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Legislative Updates

Transportation Trust Fund Renewal Advances

On Monday, March 11 the Senate Budget & Appropriations Committee considered S-2931 (Sarlo/Scutari), which would renew the New Jersey Transportation Trust Fund Authority Act for a five-year period and increase the gas tax.


The Chamber of Commerce Southern New Jersey (CCSNJ) opposed this legislation based on the member feedback provided in our recent survey. Survey results showed that:

  • 80.5 percent of respondents are against raising the gas tax.
  • The majority of respondents drive 20+ miles to work daily.
  • The majority of respondents currently spend upwards of $125 per week, per household or $500 per month/$6,500 annually on gas.


This information helped frame the CCSNJ’s position and led us to oppose S-2931 (Sarlo/Scutari), while wholeheartedly believing that investment in infrastructure of any kind is the backbone of the economy. Not only does the TTF allow for the upkeep, safety and repair of the state’s roads, bridges and rail lines but it also creates thousands of critical union and non-union jobs for New Jerseyans. In the case of the TTF, it also provides significant funding for the counties and municipalities, something that cannot be understated in its importance to the overall affordability of the state.


But the strong desire and need for transportation infrastructure projects does not take away from the fact that a gas tax increase disproportionately impacts the residents and businesses located in the southern portion of New Jersey. South Jersey has no choice but to be reliant on motor vehicles due to its significant lack of public transportation options. As a result, South Jersey residents drive more than others and fill up their tanks more often, which undeniably increases their cost of living. And although media reports state that the gas tax will only be raised 1.9 cents per year of the five-year renewal, the legislation actually states that the gas tax rate will be decided by the State Treasurer each year – meaning that the gas tax rate can be much higher than currently being reported.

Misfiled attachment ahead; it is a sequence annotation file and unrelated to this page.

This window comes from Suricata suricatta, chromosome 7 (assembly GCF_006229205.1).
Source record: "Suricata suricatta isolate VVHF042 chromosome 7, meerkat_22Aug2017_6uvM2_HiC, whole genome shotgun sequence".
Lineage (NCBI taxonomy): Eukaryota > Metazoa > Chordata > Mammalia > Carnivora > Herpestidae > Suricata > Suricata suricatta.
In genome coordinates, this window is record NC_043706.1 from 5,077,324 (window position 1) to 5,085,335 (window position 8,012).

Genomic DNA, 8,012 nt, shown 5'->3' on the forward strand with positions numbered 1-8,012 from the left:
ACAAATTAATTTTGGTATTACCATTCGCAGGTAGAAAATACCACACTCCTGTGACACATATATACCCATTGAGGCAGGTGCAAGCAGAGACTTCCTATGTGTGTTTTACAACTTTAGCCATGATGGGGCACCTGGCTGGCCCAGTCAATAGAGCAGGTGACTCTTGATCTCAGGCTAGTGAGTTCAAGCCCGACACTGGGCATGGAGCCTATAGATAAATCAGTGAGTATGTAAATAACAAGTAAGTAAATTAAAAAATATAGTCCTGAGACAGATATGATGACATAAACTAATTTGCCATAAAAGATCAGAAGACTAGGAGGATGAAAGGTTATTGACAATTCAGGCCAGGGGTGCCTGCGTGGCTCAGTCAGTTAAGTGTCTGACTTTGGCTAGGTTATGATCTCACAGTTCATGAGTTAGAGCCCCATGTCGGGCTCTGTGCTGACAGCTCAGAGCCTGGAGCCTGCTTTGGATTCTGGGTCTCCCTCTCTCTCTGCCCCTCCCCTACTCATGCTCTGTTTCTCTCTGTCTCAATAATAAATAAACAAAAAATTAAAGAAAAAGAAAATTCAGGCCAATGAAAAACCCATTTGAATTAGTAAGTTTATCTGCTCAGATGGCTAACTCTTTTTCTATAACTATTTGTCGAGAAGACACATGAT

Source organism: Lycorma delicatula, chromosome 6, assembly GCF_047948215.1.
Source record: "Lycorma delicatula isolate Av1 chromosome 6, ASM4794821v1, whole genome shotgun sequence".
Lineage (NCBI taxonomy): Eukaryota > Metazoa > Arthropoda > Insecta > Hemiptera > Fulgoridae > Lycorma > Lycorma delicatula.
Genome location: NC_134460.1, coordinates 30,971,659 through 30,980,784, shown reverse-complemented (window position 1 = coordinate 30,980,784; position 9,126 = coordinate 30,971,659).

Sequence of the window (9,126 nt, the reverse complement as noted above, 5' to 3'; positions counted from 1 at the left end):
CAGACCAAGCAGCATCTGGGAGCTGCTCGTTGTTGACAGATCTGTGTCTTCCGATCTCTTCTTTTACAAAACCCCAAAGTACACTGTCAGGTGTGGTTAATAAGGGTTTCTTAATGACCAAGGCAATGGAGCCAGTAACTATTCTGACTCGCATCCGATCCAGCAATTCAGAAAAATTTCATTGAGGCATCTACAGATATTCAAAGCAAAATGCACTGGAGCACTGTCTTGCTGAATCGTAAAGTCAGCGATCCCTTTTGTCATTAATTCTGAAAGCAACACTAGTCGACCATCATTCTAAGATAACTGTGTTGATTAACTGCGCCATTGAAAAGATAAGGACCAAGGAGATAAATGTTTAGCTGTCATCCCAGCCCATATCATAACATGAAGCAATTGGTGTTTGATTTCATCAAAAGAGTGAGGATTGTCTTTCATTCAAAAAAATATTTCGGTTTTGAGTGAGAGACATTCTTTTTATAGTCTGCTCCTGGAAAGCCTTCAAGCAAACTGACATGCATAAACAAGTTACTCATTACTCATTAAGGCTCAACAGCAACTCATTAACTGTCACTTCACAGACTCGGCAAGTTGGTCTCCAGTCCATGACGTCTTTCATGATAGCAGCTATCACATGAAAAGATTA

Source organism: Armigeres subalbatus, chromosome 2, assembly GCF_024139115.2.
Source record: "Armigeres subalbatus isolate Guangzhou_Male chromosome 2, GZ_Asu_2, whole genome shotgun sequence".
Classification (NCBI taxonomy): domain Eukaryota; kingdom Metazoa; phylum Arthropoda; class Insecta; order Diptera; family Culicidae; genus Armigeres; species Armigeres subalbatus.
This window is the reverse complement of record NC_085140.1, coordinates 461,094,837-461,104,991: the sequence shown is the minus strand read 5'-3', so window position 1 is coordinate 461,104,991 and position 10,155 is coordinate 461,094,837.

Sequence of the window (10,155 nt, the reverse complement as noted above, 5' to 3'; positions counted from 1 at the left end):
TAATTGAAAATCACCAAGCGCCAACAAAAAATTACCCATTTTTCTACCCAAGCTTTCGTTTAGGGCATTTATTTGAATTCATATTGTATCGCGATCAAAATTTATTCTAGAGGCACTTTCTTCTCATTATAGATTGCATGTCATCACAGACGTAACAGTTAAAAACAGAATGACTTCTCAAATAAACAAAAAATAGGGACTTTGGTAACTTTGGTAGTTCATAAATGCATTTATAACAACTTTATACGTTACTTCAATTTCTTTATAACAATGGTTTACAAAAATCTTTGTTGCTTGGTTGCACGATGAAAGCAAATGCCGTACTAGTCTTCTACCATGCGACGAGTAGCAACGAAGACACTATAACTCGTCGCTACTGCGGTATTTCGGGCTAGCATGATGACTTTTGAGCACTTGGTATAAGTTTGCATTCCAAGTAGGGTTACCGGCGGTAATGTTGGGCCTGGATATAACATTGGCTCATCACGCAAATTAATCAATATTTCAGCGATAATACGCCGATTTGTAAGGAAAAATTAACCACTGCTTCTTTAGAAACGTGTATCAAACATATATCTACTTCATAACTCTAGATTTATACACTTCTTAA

Additionally, the survey results consistently mentioned two topics. First, respondents noted that they do not see a return on investment for the amount of money they currently pay in the gas tax by way of new projects and upgraded transportation infrastructure in South Jersey. Secondly, nearly all agreed that it is intrinsically unfair that electric vehicle owners have not been paying into the TTF for the past five-year and that this must be corrected, and at a higher level than the proposed $250-$290 annual fee, to make up for the years they were not contributing to the Fund. These sentiments were expressed to Committee members during the CCSNJ’s remarks.


Despite the CCSNJ’s opposition, S-2931 (Sarlo/Scutari) passed the Committee by a vote of 9-4 along party lines. Last Thursday, March 7 the Assembly counterpart, A-4011 (Calabrese) passed the Assembly Transportation and Independent Authorities Committee by a vote of 7-4 and was second referenced to the Assembly Appropriations Committee. This legislation is being fast-tracked for approval and legislative leadership hopes to move it to the Governor’s desk for action before the end of the month.


The CCSNJ will continue to keep you updated on this issue as it progresses. Special thanks to Katz Government Affairs LLC. for representing the CCSNJ at this hearing.


To read the CCSNJ’s full testimony, click here.

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For any Government-related comments, questions or suggestions please contact:

Hilary Chebra

Manager, Government Affairs, CCSNJ

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